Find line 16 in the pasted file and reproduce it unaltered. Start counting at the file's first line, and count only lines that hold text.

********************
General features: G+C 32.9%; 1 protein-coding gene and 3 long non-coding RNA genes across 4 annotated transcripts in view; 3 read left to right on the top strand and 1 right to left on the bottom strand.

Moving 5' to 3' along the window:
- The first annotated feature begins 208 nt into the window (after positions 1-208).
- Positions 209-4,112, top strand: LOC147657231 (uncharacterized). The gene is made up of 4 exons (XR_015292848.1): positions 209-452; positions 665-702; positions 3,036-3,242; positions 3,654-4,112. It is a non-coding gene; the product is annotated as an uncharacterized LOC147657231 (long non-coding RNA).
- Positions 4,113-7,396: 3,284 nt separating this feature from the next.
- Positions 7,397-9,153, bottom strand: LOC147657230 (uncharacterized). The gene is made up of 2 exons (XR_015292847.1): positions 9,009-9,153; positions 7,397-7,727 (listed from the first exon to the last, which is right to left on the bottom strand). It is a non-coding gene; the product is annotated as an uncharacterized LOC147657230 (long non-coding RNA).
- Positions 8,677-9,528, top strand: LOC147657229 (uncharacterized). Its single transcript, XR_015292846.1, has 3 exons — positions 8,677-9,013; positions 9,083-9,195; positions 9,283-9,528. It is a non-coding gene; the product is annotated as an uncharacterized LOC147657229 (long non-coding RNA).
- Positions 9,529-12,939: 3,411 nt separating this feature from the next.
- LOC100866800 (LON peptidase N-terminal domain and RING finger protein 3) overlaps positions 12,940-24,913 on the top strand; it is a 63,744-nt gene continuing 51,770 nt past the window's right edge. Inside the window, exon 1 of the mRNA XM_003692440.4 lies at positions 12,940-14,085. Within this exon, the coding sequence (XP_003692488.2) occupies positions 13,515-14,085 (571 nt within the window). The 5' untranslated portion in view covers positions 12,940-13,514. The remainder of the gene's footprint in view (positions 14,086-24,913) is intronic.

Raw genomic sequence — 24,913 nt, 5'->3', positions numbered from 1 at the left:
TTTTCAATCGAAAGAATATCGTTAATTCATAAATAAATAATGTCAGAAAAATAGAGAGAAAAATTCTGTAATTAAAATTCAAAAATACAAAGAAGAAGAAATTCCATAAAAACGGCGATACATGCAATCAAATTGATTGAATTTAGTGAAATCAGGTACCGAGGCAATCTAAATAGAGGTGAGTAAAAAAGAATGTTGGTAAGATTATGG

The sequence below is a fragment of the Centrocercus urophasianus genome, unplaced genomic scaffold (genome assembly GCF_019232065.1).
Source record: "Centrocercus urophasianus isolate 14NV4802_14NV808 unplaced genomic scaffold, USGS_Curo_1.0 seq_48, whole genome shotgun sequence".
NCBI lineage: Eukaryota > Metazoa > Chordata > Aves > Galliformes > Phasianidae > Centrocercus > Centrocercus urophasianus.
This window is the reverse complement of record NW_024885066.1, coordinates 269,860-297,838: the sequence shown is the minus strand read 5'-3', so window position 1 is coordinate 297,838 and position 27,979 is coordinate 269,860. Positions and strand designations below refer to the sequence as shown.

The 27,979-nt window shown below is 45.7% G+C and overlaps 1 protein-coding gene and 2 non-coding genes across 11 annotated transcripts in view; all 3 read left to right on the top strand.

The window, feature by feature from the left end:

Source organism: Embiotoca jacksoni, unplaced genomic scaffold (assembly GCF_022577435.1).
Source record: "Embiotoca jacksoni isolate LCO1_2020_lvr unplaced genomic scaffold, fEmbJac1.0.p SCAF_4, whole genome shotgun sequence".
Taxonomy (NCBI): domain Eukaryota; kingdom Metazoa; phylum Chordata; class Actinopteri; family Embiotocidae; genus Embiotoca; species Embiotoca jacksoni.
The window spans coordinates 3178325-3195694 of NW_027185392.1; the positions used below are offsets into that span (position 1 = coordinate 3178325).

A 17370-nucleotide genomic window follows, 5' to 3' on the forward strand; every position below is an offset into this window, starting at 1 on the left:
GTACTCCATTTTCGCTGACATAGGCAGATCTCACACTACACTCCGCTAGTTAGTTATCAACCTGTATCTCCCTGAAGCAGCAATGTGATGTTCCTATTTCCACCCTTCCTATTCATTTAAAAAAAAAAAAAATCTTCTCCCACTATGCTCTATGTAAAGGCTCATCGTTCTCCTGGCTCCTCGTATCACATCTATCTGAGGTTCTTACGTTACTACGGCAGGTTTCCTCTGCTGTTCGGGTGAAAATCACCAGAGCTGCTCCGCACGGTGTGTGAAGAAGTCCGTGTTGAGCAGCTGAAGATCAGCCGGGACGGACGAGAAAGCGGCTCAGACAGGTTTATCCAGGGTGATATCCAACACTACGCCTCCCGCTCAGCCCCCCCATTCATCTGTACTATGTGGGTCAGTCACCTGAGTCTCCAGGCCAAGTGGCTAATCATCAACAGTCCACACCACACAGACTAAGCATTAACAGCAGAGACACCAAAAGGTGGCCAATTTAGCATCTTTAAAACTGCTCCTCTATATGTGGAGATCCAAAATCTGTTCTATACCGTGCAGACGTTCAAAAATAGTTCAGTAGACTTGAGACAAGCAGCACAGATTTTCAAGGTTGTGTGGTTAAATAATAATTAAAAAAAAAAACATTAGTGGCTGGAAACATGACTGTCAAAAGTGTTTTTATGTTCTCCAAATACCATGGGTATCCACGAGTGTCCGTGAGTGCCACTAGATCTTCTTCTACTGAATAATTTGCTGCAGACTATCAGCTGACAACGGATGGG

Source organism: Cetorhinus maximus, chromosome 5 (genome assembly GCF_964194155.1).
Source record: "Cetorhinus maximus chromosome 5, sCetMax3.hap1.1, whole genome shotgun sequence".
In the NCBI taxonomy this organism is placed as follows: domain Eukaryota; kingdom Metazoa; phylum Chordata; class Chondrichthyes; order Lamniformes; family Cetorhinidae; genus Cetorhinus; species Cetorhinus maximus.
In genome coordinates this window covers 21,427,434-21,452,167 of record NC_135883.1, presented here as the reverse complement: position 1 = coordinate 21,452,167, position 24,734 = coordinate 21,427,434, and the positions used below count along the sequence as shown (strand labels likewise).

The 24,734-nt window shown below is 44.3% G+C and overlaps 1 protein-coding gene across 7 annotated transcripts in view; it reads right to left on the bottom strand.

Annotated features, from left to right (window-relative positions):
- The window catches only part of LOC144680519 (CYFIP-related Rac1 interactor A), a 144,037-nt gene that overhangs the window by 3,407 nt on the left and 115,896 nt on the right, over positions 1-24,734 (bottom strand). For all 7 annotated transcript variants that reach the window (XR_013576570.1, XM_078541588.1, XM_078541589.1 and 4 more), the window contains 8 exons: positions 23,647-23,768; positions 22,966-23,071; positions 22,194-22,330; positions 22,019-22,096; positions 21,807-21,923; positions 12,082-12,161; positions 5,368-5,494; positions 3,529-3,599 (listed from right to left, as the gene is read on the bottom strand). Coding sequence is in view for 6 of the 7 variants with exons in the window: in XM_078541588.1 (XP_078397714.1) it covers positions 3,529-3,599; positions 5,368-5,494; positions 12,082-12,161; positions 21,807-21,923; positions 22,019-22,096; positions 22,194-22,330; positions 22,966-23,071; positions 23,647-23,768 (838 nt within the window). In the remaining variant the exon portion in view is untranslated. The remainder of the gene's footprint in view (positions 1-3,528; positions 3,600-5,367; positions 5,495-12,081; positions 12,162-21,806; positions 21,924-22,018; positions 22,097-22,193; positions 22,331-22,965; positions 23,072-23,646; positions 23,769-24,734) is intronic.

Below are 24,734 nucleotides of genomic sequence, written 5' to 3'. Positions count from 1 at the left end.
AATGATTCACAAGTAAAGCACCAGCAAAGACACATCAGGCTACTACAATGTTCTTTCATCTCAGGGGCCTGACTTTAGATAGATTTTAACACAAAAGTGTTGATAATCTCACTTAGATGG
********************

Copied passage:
The 27,979-nt window shown below is 45.7% G+C and overlaps 1 protein-coding gene and 2 non-coding genes across 11 annotated transcripts in view; all 3 read left to right on the top strand.